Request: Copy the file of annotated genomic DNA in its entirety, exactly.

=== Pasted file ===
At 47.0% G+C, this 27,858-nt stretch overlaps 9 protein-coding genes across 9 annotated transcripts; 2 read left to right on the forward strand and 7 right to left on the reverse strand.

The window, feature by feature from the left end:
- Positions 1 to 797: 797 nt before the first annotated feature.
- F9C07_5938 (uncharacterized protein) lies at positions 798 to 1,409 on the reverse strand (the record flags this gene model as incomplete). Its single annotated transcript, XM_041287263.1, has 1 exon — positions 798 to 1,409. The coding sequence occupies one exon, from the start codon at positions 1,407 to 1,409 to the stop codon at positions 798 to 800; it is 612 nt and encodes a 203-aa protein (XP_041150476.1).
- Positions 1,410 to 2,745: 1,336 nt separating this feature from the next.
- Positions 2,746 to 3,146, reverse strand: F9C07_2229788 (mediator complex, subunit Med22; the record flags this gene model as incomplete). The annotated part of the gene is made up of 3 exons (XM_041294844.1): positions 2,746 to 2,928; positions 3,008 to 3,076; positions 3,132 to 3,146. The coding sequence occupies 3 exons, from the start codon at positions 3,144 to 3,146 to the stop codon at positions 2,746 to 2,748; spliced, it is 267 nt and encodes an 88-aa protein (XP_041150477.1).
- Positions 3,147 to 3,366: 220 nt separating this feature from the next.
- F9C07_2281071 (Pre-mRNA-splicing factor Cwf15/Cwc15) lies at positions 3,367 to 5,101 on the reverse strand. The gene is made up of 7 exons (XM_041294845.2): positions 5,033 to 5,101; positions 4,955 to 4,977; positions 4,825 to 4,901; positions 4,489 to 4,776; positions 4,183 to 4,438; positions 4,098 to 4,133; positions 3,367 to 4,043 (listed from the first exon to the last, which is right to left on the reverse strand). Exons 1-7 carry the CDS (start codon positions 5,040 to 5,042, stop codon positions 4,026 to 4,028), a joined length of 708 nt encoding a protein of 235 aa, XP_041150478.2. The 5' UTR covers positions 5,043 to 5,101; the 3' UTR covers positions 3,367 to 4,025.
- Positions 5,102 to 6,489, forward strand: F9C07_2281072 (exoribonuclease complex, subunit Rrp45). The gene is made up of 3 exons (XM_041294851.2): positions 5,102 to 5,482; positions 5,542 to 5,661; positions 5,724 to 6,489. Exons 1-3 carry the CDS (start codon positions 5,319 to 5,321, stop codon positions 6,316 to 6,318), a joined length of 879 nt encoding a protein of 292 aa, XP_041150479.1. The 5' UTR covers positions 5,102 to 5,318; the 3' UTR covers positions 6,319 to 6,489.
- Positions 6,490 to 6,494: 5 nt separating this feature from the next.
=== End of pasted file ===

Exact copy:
At 47.0% G+C, this 27,858-nt stretch overlaps 9 protein-coding genes across 9 annotated transcripts; 2 read left to right on the forward strand and 7 right to left on the reverse strand.

The window, feature by feature from the left end:
- Positions 1 to 797: 797 nt before the first annotated feature.
- F9C07_5938 (uncharacterized protein) lies at positions 798 to 1,409 on the reverse strand (the record flags this gene model as incomplete). Its single annotated transcript, XM_041287263.1, has 1 exon — positions 798 to 1,409. The coding sequence occupies one exon, from the start codon at positions 1,407 to 1,409 to the stop codon at positions 798 to 800; it is 612 nt and encodes a 203-aa protein (XP_041150476.1).
- Positions 1,410 to 2,745: 1,336 nt separating this feature from the next.
- Positions 2,746 to 3,146, reverse strand: F9C07_2229788 (mediator complex, subunit Med22; the record flags this gene model as incomplete). The annotated part of the gene is made up of 3 exons (XM_041294844.1): positions 2,746 to 2,928; positions 3,008 to 3,076; positions 3,132 to 3,146. The coding sequence occupies 3 exons, from the start codon at positions 3,144 to 3,146 to the stop codon at positions 2,746 to 2,748; spliced, it is 267 nt and encodes an 88-aa protein (XP_041150477.1).
- Positions 3,147 to 3,366: 220 nt separating this feature from the next.
- F9C07_2281071 (Pre-mRNA-splicing factor Cwf15/Cwc15) lies at positions 3,367 to 5,101 on the reverse strand. The gene is made up of 7 exons (XM_041294845.2): positions 5,033 to 5,101; positions 4,955 to 4,977; positions 4,825 to 4,901; positions 4,489 to 4,776; positions 4,183 to 4,438; positions 4,098 to 4,133; positions 3,367 to 4,043 (listed from the first exon to the last, which is right to left on the reverse strand). Exons 1-7 carry the CDS (start codon positions 5,040 to 5,042, stop codon positions 4,026 to 4,028), a joined length of 708 nt encoding a protein of 235 aa, XP_041150478.2. The 5' UTR covers positions 5,043 to 5,101; the 3' UTR covers positions 3,367 to 4,025.
- Positions 5,102 to 6,489, forward strand: F9C07_2281072 (exoribonuclease complex, subunit Rrp45). The gene is made up of 3 exons (XM_041294851.2): positions 5,102 to 5,482; positions 5,542 to 5,661; positions 5,724 to 6,489. Exons 1-3 carry the CDS (start codon positions 5,319 to 5,321, stop codon positions 6,316 to 6,318), a joined length of 879 nt encoding a protein of 292 aa, XP_041150479.1. The 5' UTR covers positions 5,102 to 5,318; the 3' UTR covers positions 6,319 to 6,489.
- Positions 6,490 to 6,494: 5 nt separating this feature from the next.